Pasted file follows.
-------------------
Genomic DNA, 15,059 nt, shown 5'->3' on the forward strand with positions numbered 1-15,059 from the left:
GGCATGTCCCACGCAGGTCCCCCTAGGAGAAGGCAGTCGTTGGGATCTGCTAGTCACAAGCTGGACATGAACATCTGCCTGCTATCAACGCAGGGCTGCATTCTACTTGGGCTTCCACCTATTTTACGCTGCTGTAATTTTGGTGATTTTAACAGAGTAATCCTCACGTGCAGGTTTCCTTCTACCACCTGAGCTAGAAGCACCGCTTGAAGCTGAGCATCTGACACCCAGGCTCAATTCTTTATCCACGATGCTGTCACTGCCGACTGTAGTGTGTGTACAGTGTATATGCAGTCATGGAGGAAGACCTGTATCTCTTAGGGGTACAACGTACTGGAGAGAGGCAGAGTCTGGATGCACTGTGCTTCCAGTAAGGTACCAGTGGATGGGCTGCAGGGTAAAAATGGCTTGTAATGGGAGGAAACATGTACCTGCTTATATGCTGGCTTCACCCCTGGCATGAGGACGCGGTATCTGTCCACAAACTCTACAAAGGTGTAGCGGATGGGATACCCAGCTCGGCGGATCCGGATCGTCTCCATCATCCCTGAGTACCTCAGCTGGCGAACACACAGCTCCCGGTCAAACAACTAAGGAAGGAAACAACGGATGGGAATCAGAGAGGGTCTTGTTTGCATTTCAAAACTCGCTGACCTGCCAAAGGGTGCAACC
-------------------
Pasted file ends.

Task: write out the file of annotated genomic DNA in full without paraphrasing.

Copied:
Genomic DNA, 15,059 nt, shown 5'->3' on the forward strand with positions numbered 1-15,059 from the left:
GGCATGTCCCACGCAGGTCCCCCTAGGAGAAGGCAGTCGTTGGGATCTGCTAGTCACAAGCTGGACATGAACATCTGCCTGCTATCAACGCAGGGCTGCATTCTACTTGGGCTTCCACCTATTTTACGCTGCTGTAATTTTGGTGATTTTAACAGAGTAATCCTCACGTGCAGGTTTCCTTCTACCACCTGAGCTAGAAGCACCGCTTGAAGCTGAGCATCTGACACCCAGGCTCAATTCTTTATCCACGATGCTGTCACTGCCGACTGTAGTGTGTGTACAGTGTATATGCAGTCATGGAGGAAGACCTGTATCTCTTAGGGGTACAACGTACTGGAGAGAGGCAGAGTCTGGATGCACTGTGCTTCCAGTAAGGTACCAGTGGATGGGCTGCAGGGTAAAAATGGCTTGTAATGGGAGGAAACATGTACCTGCTTATATGCTGGCTTCACCCCTGGCATGAGGACGCGGTATCTGTCCACAAACTCTACAAAGGTGTAGCGGATGGGATACCCAGCTCGGCGGATCCGGATCGTCTCCATCATCCCTGAGTACCTCAGCTGGCGAACACACAGCTCCCGGTCAAACAACTAAGGAAGGAAACAACGGATGGGAATCAGAGAGGGTCTTGTTTGCATTTCAAAACTCGCTGACCTGCCAAAGGGTGCAACC